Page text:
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Posts Tagged travel

Off-Road Tiny House

I’d love for this to be my tiny home away from tiny home! This rescue vehicle, previously used by the German fire brigade, was converted into an off-road tiny house! Rugged but with all the amenities to make it a home including radiant floor heating, a heated towel bar in the bathroom and a floor fitted on custom made swings to keep the living space from tilting during travel! Who wouldn’t want to travel in this! A great option for folks who want a tiny house that has more of a camper ability to go anywhere anytime but doesn’t have the feel of an RV. Definitely a step up!

MAN FAE 1.36 Truck

Custom floor built to handle rough roads without tilting the living area.

Heated floors…a luxury we don’t have in La Casita but wish we did!

Truck after being sanded, primed and re-painted.

 Water and waste tanks hidden under dining area.

Kitchen comes with electric stovetop, fridge, storage and double sink.

The skylight is a great touch in the bathroom. Light in, condensation out.

 

Dining area with room for 4 to eat comfortably.

Additional awesomeness includes roof rack and hydraulic elevator mounted in the rear for carrying heavy gear. The vehicle has been tested in Italy, Albania, and Macedonia with great success. You can check out the travelogue here.

Your Turn!

  • What would be your dream trip in one of these?

 

Via

Moving a Tiny House

After one year of living the tiny life in Charleston, South Carolina, we get ready to venture north with our tiny house. Over the holidays Cedric applied for a new position at his job, Vermont Bicycle Tours. He was a trip leader here in the South but has now been promoted and so we are moving to Vermont in the middle of February! We’ve never moved La casitaCasita further than 15 miles so we have quite a challenge ahead of us, especially with winter in full swing in Vermont. Above all else we want the house to come with us but we’ve made two concessions:

1. If a snowstorm hits too soon before we leave we won’t move the house.

2. If the winds prove too blustery we won’t move the house.

Hoping that the weather holds out on us we are taking the following steps to traveling with  La Casita.

1. Towing Vehicle: This is already proving expensive. Moving a tiny house  is not going to be cheap. We have to cover 1,200 miles in a long weekend and most trucks are round-trip rentals only. The cheapest rental we’ve found is $550 not including at least another $500 in fuel. It will have to be a 4×4 and we’d prefer diesel. We’re also looking in to buying a truck and possibly reselling it up in Vermont. As a rural state we figure there is plenty of need for a truck but if it isn’t diesel and it has too many miles, this idea could backfire on us. We’re definitely leaning toward buying at this point seeing as we don’t want to have to bring a rental back down south. A truck could really prove useful up north and we’ve talked about possibly keeping it if we find the right one.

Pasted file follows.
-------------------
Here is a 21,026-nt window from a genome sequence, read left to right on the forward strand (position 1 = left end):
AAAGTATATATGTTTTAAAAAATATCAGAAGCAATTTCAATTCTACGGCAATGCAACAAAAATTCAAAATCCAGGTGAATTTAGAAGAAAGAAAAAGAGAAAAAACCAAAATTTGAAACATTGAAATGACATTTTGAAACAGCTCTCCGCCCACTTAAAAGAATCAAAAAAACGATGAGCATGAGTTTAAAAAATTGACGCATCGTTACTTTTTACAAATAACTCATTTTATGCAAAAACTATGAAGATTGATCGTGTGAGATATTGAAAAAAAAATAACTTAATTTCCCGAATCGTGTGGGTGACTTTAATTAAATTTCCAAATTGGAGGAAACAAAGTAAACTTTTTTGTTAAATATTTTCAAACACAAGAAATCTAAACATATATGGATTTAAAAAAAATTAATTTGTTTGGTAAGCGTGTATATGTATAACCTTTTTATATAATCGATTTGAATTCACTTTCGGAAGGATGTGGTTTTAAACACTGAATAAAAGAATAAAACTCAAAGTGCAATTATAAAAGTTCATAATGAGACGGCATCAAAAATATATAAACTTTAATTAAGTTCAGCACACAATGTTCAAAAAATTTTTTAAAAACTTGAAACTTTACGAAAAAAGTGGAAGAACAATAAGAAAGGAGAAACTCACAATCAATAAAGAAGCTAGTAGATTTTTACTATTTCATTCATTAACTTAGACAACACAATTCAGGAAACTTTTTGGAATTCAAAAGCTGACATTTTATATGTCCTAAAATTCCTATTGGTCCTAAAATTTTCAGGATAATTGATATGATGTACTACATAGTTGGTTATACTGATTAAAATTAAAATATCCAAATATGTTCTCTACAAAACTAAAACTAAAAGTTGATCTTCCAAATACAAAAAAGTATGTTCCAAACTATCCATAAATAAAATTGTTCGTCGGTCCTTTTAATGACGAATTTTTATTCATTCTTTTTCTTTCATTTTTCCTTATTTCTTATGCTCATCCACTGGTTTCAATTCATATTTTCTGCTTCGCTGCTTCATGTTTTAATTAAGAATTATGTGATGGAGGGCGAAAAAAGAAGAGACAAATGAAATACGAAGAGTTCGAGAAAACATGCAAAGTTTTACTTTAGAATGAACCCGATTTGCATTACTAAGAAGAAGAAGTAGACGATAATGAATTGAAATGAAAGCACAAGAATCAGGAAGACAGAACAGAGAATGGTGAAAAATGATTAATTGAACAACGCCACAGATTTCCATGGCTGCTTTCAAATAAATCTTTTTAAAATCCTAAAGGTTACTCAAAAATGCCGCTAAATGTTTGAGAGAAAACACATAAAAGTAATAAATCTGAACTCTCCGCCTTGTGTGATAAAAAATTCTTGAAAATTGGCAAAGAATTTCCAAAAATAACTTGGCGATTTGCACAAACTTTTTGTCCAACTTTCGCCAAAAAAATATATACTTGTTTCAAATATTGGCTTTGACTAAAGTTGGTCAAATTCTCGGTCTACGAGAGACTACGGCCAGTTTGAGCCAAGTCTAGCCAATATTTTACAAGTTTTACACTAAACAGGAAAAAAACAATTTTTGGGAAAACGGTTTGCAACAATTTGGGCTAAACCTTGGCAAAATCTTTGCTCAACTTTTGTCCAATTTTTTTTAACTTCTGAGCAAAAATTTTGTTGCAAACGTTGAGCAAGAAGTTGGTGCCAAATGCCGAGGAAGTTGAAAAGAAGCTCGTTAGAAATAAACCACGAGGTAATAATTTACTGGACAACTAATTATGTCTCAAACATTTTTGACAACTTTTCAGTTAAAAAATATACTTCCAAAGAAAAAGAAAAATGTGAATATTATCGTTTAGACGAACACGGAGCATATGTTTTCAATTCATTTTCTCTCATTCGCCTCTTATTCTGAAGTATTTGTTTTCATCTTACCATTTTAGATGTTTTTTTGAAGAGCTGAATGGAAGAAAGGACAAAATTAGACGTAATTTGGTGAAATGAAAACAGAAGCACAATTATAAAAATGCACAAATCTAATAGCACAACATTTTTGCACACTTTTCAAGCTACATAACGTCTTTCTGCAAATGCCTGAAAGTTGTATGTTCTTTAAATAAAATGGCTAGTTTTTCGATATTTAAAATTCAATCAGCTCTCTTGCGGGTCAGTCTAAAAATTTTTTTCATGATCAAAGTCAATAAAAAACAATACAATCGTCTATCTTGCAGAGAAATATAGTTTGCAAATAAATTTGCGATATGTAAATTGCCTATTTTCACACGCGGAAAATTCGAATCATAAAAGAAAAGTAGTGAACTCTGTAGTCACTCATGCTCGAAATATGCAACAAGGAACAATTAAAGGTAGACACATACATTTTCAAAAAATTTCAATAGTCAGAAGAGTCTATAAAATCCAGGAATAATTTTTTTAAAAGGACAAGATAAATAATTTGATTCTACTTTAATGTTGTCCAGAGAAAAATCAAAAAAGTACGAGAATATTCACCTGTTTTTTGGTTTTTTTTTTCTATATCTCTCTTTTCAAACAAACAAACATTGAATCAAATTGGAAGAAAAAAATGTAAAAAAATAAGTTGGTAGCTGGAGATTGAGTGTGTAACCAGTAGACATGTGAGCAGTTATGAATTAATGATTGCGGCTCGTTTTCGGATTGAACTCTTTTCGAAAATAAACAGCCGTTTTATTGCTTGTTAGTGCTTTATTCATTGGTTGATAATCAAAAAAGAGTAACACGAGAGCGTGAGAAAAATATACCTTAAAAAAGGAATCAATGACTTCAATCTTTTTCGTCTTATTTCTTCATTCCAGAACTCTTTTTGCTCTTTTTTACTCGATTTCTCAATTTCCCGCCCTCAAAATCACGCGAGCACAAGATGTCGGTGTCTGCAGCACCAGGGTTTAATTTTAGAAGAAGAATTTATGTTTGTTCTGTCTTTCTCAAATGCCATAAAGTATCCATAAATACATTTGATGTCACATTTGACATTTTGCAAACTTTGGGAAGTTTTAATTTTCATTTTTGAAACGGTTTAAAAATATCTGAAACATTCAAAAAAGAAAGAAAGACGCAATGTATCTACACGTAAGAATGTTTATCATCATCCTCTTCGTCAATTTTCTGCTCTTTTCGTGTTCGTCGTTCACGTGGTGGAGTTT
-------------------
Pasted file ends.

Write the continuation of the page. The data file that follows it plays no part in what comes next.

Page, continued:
2. Trailer Preparation: La Casita sits on a 6′x16′ dual axle trailer and is pretty easy to tow, even for me, who has little to nopainted-trailer experience in towing anything. We are going to have to replace the tires, another $500, in order to tow it safely. Besides tires, we need to double check our lights, brakes and bearings to make sure everything is in working order. We have to look for chains for the rear axle and the truck as well.

3. Packing up La Casita: For the most part, we don’t have much to pack since it’s already mobile! The kitchen will have to be boxed up to prevent any glassware from breaking and our artwork will need to come down off the walls but other than that the house is set. It will probably require the least amount of work in all the going-ons. We’ll also use it to transport our bikes and Cedric’s tools and anything else that may not fit in the car.

These are the preliminary stages to our planning but it’s going to happen fast as we near next Friday, February 1st which is our current departure date. Cedric does not start til the 19th so we have plenty of time to settle in to our new lives.  For whatever reason, if we can not move the house, we have had a few people ask about renting it in our absence. We will certainly consider this option if it comes to that but we’d rather be able to take our home with us since that was the intent of building it on a trailer. Hopefully, lady luck keeps the winter weather at bay and we’ll find ourselves living the tiny life in Vermont in a couple of weeks!

Your Turn!

  • Any advice or suggestions from the tiny life community on towing a tiny house?